“Bet the business has changed he says! Changes! Changes? I’ll tell you about changes. You know when I started in this game people were screaming out for fast dee-spatch riders. It was the fastest way to get a letter from one place in the country to another. Riders in them days had a sense of direction that would put a homing pigeon to shame. We didn’t use maps, maps were for wimps, and those statalite navigation devices were not even on the drawing board! Since them glory days they’ve tried every trick in the book to get rid of us. First were those fux-machines, sure they started off slow but by the time those yuppies were in charge they were everywhere. Then came t’interweb, that was nearly the death blow, turning pages into digits and sending them all over the place. You know our union tried to stop it, but those Tories crushed us just as they’d did the miners.”
“Yeah, I suppose it all had a bit of an affect on the industry Ron?” agreed Dazzle.
“Bit of an affect he says? BIG affect! I’ll tell you about the BIG affect. It ruined us. Turned us into rotten little rats fighting for the same scraps. Fighting to survive we were! Now they calls us motorcycle couriers. Damn modern gadgets, you know everyone now harps on about a ‘paperless office’. Paperless office! What next, stapleless staplers? We dee-spatch riders got one up on technology with one thing though. The t’interweb can’t transport human organs!”
“Human organs?” Dazzle asked.
“Human organs,” replied Ron.
Once Dazzle had cut through Ron’s poor grasp of modern terminology, with his “statalites” and “fux-machines”, it turned out Ron was now mainly employed to transport donor organs to operating theatres all across the country. In fact it turns out that Ron was the best in his game. He was the courier of choice when the Duchess Of Cambridge underwent her secret boob transplant (long story that took an hour and a half to explain, Dazzle wished he had never asked). Basically Ron was the ‘Go-To’ guy that anyone who was anyone would call up if they needed body bits delivered in a hurry. In fact Ron had just finished transporting a pair of feet designated to the winner of ‘I’m a Celebrity Ballet Dancer’ who’d had an unfortunate accident with a sit-on lawn mower.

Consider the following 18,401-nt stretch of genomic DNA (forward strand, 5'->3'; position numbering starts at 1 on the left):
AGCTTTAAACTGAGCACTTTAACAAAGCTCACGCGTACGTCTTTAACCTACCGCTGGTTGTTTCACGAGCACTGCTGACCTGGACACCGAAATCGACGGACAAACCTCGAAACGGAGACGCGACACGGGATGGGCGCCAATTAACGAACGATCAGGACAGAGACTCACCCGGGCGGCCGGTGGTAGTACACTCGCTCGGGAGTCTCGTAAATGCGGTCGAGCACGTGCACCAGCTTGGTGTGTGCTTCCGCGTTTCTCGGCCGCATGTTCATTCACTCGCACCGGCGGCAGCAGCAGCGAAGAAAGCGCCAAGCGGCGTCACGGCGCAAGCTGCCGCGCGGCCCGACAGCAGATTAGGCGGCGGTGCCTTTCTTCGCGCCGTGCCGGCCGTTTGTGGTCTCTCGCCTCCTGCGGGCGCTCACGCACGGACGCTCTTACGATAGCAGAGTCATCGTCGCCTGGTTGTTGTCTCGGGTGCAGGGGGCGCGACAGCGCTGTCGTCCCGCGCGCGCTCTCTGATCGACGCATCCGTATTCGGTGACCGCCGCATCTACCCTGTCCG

Outside the blizzard was still at full strength. This was bad news for Dazzle, with Captain Coldicott’s party starting in a few hours it was unlikely that he’d get back in time with the whisky. Ali Stone had promised Dazzle and Bunny two weeks at his penthouse in Las Vegas with all expenses paid should Dazzle manage to find the whisky and get it back in time for the night of the party. Should Dazzle fail he’d not only encounter the wrath of Bunny, who was already packing the suitcases, but he’d also miss a stonking party. Dazzle had spent three hellish days searching the length and breadth of the country for the mythical Scotch, so he wasn’t willing to fall at the final hurdle. He looked at Ron with a quizzical expression.
“Mind me asking Ron, but how do you manage to get around in this weather?”
Ron looked at Dazzle and gave a wink as though he was letting him in on a state secret.
“Ah ha, I gots a secret weapon. Bloody marvellous it is. My own design and everything. Should ‘av patented it really. You see Dazzle; snow weather is too much for Ron Bigby.” There was a pause as Ron leaned toward Dazzle in anticipation; “D’ya gets it? Snow weather?” Ron chucked at his own comedic talents. Dazzle laughed out of sympathy and politeness.
“So what is this secret weapon then Ron?” Dazzle asked.
“Glad you asked ladeo. Grab yer things and come with me.” Ron stood up and gestured for Dazzle to follow him. Realising he was being led into the bitterness outside Dazzle threw his scarf around his face and turned to Moonshine and said;
“I am just going outside, I may be some time.”
…to be continued
[Part Two] – link will become available when the next part is published on Friday 13th March